If I wanted to apply that style to other text, you can use the Attributes eyedropper tool. It's similar to the color eyedropper tool, but copies over things like : Outlines, Fills, Fonts... Size, Rotation, Position, Perspective, Envelope, Blend, Extrude, Contour, Drop shadow, etc... And you can check and uncheck which effects or properties you want to carry over. So let's say you wanted to copy over only the font, contour and colors, but none of the other properties, you would just check, font, contour and colors. This works for other shapes too, not just text. I use it all the time, as I'm sure most Corel users do also. It's a huge time saver here.
     
  6. jiarby

    jiarby Major Contributor

    4,513
    0
    0
    Feb 11, 2007
    I do this in Corel with things like drop shadows, etc... you can save the settings and apply them to another object. You can also use the "copy proprties from" command.
     
  7. Custom_Grafx

    Custom_Grafx Very Active Member

    1,637
    2
    0
    Nov 23, 2008
    Nice, but can you add as many things as you like? In illy, you can add as many strokes and fills as you like, and not only that, but apply effects/filters to each of those individually!
     
  8. signswi

    signswi Very Active Member

    2,136
    1
    0
    Oct 29, 2009
    Use graphic styles all the time. Come up with an effect I like: save it out as a style for future use. Need to modify a job I did in the past with new type or whatever? Bring up the style instead of trying to remember all the steps I took years ago to make the effect.

    Etc.

    Do the same thing in InDesign (Object, Paragraph, and Character styles). Good habit to get into, if you've ever had to work in an agency or marketing department where you're getting copy straight from the copy editor and need to slam it through your branding package, re-mapping styles saves you enormous amounts of time. Use EVERY time saving device built into Adobe products, time is your most valuable asset.
     
  9. WildWestDesigns

    WildWestDesigns Major Contributor

    6,299
    282
    83
    Sep 27, 2010
    Mid TN
    Sage advise right there.
     
  10. Custom_Grafx

    Custom_Grafx Very Active Member

    1,637
    2
    0
    Nov 23, 2008
    Great, so there are some people here who use this :)

    So I felt like playing around a little and made a record of 11 effects to my base text. You can literally add as many as you like it seems? Does anyone know if there's a limit?

    Again, this is live, so you can retype the text, change the font, change the size of font, and all else will fall into place, including the background and the border.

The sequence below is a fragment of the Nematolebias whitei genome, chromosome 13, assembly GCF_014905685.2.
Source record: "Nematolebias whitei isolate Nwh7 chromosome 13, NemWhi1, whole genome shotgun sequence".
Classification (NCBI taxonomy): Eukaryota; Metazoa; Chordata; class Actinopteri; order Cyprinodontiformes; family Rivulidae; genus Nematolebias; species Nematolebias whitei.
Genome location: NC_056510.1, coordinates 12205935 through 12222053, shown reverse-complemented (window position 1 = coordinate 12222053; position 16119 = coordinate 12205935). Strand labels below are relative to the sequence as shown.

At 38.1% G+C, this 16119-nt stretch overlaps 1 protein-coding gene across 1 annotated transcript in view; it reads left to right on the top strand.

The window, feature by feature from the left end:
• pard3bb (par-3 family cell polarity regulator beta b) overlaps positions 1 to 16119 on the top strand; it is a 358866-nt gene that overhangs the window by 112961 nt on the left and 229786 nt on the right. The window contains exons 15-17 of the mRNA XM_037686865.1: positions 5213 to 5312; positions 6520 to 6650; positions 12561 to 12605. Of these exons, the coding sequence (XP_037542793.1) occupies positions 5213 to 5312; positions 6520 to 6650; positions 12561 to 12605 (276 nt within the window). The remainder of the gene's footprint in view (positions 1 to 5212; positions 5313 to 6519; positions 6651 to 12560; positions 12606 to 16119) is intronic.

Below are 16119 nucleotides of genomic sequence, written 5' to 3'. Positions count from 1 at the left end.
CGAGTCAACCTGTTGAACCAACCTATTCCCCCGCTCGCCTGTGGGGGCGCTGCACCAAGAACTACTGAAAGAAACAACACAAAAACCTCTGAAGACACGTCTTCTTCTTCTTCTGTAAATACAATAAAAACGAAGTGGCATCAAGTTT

Let me know what you think, and feel free to download and have a play with it (illy cs4).

    Also, it's very easy to modify any of the properties via the appearances pallette.

    Sorry I feel totally geeky for getting so excited about this feature, but it really is quite interesting to work with!
     

    Attached Files:

  11. JoshLoring

    JoshLoring Very Active Member

    Graphic styles are essential in illustrator. You can do amazing things and save them for future use. Graphic styles are my next favorite thing to brushes in photoshop. I've made them for everything from tattoo style shading to bling bling text. Graphic styles aren't limited either. I use them for 3d revolving of objects as well.
    Enjoy them! You can really save time the more you create. I have hundreds.
     
  12. MikeD

    MikeD Active Member

    594
    0
    0
    Oct 25, 2011
    One simple one I use has all the attributes Wasatch requires for designating a cutpath; spot color (with appropriately named swatch,) stroke weight and mitre limit. On the extreme end with photoshop, you can do a similar things by recording an action that can be run to apply effects...then, export that action as a droplet and use your file management sys to apply that action (now a droplet) to batches of files. graphic styles, actions and droplets are big time savers and as you all know, time is money!
    Nice Post, Custom Graphx! Very relevant!
     
  13. signswi

    signswi Very Active Member

    2,136
    1
    0
    Oct 29, 2009
    I think we already had this thread? Using styles throughout the Adobe suite is just good practice. Especially if you ever get into InDesign. Has saved me thousands of hours over the years. With sign work it's not as crucial (good for branding as mentioned) but if you ever end up doing layout for a book or something type and object styles will save your life.
     
Loading...

Share This Page

 


Loading...